“But for the natives in these parts, God hath so pursued them, as for 300 miles space the greatest part of them are swept away by the small pox which still continues among them. So as God hath thereby cleared our title to this place, those who remain in these parts, being in all not fifty, have put themselves under our protect”

Here is a timeline of European disease epidemics among Native Americans.

Here is information about smallpox.

Most of us have much to be thankful for on Thanksgiving and on all days. Yet this does not mean we should forget how we got what we have, and what costs were inflicted on people we felt were in the way.

(Below —A scene from King Philip’s War. This 1675 conflict is a more accurate reflection of relations between white settlers and Native Americans in colonial New England than the painting at the top of this post.)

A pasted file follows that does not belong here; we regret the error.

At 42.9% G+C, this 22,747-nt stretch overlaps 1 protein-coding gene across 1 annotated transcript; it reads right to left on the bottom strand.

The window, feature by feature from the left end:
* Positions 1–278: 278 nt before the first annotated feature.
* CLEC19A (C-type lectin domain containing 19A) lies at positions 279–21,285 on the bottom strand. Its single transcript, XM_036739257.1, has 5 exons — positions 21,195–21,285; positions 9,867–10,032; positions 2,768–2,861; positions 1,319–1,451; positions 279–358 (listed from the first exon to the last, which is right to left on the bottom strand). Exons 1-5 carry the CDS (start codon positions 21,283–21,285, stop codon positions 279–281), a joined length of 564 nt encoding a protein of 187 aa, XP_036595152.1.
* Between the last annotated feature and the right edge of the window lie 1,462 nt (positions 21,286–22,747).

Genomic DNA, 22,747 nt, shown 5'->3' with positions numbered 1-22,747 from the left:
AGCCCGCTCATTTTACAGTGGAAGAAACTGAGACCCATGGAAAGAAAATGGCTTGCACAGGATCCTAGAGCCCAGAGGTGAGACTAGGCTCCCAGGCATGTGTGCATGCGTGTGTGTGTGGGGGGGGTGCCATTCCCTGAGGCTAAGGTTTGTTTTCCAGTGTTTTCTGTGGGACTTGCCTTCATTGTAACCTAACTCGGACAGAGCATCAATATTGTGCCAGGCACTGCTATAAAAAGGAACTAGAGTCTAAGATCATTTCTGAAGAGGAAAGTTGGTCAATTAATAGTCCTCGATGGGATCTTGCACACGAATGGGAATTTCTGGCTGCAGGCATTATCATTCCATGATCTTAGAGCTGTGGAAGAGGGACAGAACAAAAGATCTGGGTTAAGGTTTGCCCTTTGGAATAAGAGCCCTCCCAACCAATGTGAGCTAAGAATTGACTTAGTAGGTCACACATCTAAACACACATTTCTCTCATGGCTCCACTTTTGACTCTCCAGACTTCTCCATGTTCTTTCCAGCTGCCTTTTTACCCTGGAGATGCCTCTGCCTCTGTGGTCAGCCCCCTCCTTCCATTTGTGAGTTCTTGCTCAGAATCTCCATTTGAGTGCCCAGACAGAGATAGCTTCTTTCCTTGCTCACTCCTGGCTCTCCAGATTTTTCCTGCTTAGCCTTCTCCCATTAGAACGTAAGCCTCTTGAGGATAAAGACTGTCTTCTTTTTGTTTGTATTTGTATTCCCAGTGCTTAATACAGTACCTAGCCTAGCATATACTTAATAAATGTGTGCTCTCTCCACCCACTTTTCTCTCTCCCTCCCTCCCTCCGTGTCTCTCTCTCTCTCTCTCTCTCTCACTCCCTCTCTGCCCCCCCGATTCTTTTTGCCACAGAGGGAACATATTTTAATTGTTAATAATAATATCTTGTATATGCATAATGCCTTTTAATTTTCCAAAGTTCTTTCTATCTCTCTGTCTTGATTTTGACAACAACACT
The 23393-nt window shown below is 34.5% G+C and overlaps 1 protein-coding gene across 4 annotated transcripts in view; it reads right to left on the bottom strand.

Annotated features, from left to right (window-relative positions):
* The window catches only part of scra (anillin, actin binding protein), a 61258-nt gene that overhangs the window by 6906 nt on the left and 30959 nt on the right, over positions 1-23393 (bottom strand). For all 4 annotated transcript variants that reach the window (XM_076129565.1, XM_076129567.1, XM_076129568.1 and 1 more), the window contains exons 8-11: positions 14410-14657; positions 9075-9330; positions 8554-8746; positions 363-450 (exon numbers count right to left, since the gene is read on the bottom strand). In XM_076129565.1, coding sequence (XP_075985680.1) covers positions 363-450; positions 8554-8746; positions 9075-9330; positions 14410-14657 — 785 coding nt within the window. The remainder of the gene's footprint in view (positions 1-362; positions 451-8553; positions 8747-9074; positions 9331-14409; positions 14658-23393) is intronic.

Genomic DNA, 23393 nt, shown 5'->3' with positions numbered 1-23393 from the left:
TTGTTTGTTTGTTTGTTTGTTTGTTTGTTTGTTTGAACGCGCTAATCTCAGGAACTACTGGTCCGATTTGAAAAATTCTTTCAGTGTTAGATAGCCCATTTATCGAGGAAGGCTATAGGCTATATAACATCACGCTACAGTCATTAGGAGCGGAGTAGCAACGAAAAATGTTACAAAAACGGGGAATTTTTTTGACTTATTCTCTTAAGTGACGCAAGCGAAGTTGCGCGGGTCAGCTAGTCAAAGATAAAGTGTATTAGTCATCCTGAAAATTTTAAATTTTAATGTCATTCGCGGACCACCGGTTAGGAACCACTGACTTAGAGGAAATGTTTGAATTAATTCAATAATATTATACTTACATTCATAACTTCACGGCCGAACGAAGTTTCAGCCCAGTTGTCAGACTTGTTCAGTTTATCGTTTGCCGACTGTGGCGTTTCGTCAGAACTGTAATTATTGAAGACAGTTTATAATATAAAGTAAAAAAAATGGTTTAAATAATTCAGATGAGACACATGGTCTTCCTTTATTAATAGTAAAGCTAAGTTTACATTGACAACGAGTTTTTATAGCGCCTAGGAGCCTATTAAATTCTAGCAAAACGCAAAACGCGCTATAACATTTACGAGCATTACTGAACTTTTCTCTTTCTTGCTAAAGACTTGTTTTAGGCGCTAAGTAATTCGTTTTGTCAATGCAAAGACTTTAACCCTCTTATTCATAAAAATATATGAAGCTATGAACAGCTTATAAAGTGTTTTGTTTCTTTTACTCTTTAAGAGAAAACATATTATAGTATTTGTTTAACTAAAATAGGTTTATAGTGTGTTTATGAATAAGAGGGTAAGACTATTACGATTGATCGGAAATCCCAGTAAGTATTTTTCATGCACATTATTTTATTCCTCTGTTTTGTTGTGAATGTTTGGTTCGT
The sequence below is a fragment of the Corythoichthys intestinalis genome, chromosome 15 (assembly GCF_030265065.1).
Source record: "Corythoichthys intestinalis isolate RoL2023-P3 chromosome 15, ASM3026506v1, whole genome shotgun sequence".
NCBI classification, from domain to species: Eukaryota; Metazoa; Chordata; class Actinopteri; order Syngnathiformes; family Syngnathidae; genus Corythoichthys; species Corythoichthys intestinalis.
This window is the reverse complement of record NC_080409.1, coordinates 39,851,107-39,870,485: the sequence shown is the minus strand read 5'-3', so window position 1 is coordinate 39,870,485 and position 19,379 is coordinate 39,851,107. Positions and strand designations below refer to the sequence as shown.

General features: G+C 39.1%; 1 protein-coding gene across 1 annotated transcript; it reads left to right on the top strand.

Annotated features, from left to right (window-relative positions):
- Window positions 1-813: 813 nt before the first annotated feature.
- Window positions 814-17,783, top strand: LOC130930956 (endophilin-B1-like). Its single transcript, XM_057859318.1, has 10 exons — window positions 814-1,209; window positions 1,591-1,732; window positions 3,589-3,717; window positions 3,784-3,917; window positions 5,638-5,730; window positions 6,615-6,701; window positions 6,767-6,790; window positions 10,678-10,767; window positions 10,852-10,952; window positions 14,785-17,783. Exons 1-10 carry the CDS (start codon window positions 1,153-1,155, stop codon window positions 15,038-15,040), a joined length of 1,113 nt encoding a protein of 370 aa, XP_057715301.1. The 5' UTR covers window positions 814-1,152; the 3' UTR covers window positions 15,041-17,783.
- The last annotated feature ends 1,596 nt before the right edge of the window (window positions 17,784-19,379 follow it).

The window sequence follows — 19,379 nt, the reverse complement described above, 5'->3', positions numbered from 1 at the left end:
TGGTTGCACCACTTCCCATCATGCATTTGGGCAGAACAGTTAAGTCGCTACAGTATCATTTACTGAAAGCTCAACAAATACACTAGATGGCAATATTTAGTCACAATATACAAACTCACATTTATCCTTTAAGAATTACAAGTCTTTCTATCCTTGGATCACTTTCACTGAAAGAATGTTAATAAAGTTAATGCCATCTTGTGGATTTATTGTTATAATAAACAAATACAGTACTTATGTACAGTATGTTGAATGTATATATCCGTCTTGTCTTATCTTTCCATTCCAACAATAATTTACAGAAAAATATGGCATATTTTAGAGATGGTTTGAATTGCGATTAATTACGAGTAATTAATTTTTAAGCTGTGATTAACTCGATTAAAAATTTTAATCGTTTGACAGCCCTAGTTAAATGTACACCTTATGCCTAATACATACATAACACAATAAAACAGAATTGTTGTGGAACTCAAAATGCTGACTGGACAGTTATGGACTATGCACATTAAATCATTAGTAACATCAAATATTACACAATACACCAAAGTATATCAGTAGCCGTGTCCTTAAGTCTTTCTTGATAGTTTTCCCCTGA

Early American Conflict.jpg

November 24, 2008 Posted by | Art, Books, Colonial America, History | , , , , , , , , | Leave a comment

A Morning Snow Hudson River

The above painting is called A Morning Snow Hudson River and is from 1910.

It was painted by George Bellows.

Here is some information on the Hudson River.

I wish Houston had paintings I could look at that offered a sense of what life was once like here. It’s hard to learn Houston’s history. I don’t think it is something that is valued very much.

November 16, 2008 Posted by | Art | , , | Leave a comment

Ass Headed Demons—Do You Have Them In Your Life?

Above are ass-headed demons that are on display at the British Museum in London. This ceramic plaque is from 15th century Burma.